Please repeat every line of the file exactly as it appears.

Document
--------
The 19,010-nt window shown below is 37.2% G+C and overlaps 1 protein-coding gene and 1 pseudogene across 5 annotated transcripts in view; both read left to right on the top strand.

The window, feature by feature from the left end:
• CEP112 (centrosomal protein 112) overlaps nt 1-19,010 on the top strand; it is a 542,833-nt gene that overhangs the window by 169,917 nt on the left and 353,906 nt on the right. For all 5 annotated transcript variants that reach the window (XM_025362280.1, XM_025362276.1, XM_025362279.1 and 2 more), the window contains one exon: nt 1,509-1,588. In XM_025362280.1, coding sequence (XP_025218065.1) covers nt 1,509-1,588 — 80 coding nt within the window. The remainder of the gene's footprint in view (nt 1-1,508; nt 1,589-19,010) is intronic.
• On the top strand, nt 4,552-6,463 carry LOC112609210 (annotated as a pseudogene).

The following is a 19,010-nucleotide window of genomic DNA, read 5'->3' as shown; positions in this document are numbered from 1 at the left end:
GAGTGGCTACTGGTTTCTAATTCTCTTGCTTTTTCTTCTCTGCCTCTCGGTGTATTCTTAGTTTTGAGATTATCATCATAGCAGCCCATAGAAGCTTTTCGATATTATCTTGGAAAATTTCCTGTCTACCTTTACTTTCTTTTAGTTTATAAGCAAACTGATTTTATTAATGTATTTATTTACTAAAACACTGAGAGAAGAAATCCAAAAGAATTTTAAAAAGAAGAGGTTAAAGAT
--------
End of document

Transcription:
The 19,010-nt window shown below is 37.2% G+C and overlaps 1 protein-coding gene and 1 pseudogene across 5 annotated transcripts in view; both read left to right on the top strand.

The window, feature by feature from the left end:
• CEP112 (centrosomal protein 112) overlaps nt 1-19,010 on the top strand; it is a 542,833-nt gene that overhangs the window by 169,917 nt on the left and 353,906 nt on the right. For all 5 annotated transcript variants that reach the window (XM_025362280.1, XM_025362276.1, XM_025362279.1 and 2 more), the window contains one exon: nt 1,509-1,588. In XM_025362280.1, coding sequence (XP_025218065.1) covers nt 1,509-1,588 — 80 coding nt within the window. The remainder of the gene's footprint in view (nt 1-1,508; nt 1,589-19,010) is intronic.
• On the top strand, nt 4,552-6,463 carry LOC112609210 (annotated as a pseudogene).

The following is a 19,010-nucleotide window of genomic DNA, read 5'->3' as shown; positions in this document are numbered from 1 at the left end:
GAGTGGCTACTGGTTTCTAATTCTCTTGCTTTTTCTTCTCTGCCTCTCGGTGTATTCTTAGTTTTGAGATTATCATCATAGCAGCCCATAGAAGCTTTTCGATATTATCTTGGAAAATTTCCTGTCTACCTTTACTTTCTTTTAGTTTATAAGCAAACTGATTTTATTAATGTATTTATTTACTAAAACACTGAGAGAAGAAATCCAAAAGAATTTTAAAAAGAAGAGGTTAAAGAT